PARIS – They fit into the smallest pocket, their batteries last all week, and their screens don’t shatter when you drop them: old-school Nokias, Ericssons and Motorolas are making a comeback as consumers tired of overly complicated smartphones go retro.
Handsets like the Nokia 3310 or the Motorola StarTec 130 offer only basic text messaging and phone calls. Yet as demand grows, some secondhand models are fetching prices as high as €1,000 ($1,360).
“Some people don’t blink at the prices; we have models at more than €1,000,” said Djassem Haddad, who started the site vintagemobile.fr in 2009. “The high prices are due to the difficulty of finding those models, which were limited editions in their time.”
Haddad says old-phone sales used to be a niche market, but in the past two or three years he has sold around 10,000 handsets, “with a real acceleration from the beginning of 2013.”
“The older population wants simpler phones, while other consumers want a second cheap phone,” he said.
Among the website’s top sellers is the Nokia 8210, with a tiny monochrome screen and old-school plastic buttons, at €59.99.
The trend comes as the phone industry is increasingly consigning simple handsets to the recycling bins, hailing smartphones as the way ahead.
Finnish giant Nokia, the world’s largest manufacturer until Internet-enabled devices such as Apple’s iPhone and Samsung’s Galaxy began to seize market share, offloaded its handset division to Microsoft this year after failing to ride the smartphone wave.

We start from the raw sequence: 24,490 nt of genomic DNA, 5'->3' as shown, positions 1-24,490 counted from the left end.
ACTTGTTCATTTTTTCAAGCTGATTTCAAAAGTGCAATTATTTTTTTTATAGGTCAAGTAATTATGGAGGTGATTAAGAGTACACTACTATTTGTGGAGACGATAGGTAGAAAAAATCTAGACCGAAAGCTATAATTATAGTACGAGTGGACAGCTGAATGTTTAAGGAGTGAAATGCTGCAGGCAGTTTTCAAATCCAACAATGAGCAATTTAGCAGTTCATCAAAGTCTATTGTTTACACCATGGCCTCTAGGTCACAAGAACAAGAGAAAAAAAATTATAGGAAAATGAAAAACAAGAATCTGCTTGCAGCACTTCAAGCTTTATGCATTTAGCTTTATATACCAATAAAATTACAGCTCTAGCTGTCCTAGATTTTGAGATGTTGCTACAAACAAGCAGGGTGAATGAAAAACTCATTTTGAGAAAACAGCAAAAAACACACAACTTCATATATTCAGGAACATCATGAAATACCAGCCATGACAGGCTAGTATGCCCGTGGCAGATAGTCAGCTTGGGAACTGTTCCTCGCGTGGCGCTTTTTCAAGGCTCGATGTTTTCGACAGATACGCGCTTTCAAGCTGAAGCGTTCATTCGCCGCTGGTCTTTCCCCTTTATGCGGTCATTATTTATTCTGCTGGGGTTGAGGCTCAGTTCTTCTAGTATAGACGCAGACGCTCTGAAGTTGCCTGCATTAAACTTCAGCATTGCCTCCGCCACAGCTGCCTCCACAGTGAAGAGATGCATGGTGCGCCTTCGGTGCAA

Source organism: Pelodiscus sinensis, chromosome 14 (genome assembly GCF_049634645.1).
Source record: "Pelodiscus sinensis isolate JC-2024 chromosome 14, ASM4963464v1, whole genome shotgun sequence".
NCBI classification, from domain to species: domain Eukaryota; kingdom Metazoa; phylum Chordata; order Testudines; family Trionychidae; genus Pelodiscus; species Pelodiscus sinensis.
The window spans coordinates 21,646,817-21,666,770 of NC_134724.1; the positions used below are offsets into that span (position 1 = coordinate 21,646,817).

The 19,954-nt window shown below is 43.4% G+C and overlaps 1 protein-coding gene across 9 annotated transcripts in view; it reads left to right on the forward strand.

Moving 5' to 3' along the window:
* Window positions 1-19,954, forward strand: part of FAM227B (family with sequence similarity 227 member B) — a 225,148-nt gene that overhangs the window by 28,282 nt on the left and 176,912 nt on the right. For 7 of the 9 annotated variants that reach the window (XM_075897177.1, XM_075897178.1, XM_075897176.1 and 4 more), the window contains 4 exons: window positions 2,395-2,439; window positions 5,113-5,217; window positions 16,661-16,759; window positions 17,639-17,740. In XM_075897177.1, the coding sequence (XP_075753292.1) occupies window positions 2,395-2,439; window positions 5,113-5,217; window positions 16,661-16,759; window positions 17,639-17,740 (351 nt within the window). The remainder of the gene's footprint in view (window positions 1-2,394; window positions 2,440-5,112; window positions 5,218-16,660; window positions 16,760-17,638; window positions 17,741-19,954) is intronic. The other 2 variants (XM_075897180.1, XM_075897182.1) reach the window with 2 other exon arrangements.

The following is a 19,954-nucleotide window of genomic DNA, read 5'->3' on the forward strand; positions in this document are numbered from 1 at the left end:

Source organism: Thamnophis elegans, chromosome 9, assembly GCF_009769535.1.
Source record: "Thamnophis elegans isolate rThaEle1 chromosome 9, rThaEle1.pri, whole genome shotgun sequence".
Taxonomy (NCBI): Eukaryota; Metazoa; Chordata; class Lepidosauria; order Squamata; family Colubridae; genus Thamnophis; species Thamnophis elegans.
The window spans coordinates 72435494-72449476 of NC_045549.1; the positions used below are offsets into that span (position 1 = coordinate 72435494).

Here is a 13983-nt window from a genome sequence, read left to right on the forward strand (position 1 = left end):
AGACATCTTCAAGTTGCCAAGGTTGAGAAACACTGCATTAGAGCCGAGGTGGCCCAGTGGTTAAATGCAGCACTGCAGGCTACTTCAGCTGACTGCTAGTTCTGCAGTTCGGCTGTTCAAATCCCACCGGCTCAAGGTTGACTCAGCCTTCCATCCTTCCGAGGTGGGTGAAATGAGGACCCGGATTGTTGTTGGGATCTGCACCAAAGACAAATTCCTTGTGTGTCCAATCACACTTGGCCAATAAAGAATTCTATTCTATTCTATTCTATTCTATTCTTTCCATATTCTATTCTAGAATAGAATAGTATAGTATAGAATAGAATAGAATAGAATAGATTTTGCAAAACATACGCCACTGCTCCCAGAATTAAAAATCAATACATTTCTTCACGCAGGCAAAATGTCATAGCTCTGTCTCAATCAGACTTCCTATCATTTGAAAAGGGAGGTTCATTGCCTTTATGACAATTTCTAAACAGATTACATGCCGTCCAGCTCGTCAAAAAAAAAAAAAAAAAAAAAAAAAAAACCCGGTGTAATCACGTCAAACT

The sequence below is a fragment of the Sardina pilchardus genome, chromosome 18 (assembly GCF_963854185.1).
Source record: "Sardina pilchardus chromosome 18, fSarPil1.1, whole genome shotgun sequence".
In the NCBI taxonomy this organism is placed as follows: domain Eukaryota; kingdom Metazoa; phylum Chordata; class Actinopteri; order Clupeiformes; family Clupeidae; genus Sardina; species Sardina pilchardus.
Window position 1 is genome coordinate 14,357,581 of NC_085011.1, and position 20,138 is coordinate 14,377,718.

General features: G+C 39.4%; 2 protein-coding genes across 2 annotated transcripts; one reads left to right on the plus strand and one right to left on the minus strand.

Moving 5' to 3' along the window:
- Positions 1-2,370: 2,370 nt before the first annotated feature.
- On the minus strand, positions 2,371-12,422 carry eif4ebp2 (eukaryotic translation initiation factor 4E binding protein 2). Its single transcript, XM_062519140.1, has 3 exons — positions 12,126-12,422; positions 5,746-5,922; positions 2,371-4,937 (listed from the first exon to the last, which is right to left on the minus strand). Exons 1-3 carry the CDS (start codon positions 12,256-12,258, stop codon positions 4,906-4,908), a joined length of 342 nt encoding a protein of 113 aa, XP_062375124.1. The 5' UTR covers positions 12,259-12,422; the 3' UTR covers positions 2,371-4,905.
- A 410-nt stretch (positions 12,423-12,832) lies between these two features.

But it was this supposedly irreversible switch toward smartphones that has made old phones cool.
For Damien Douani, an expert on new technologies at FaDa agency, it is de rigueur now to be seen using a retro phone. There is “a great sensation of finding an object that we knew during another era — a little like paying for vintage sneakers that we couldn’t afford when we were teenagers,” Douani said. There is also “a logic of counterculture in reaction to the overconnectedness of today’s society, with disconnection being the current trend. That includes the need to return to what is essential, and a basic telephone that is used only for making phone calls and sending SMSes.”
It is also about “being different. Today, everyone has a smartphone that looks just like any other, while 10 years ago, brands were much more creative.”
It is a mostly high-end clientele that is shopping at French online shop Lekki, which sells “a range of vintage, revamped mobile phones.”
“Too many online social networks and an excess of email and applications have made us slaves to technology in our everyday life,” its website said. “Lekki provides a solution, allowing a return to basic features and entertainments.”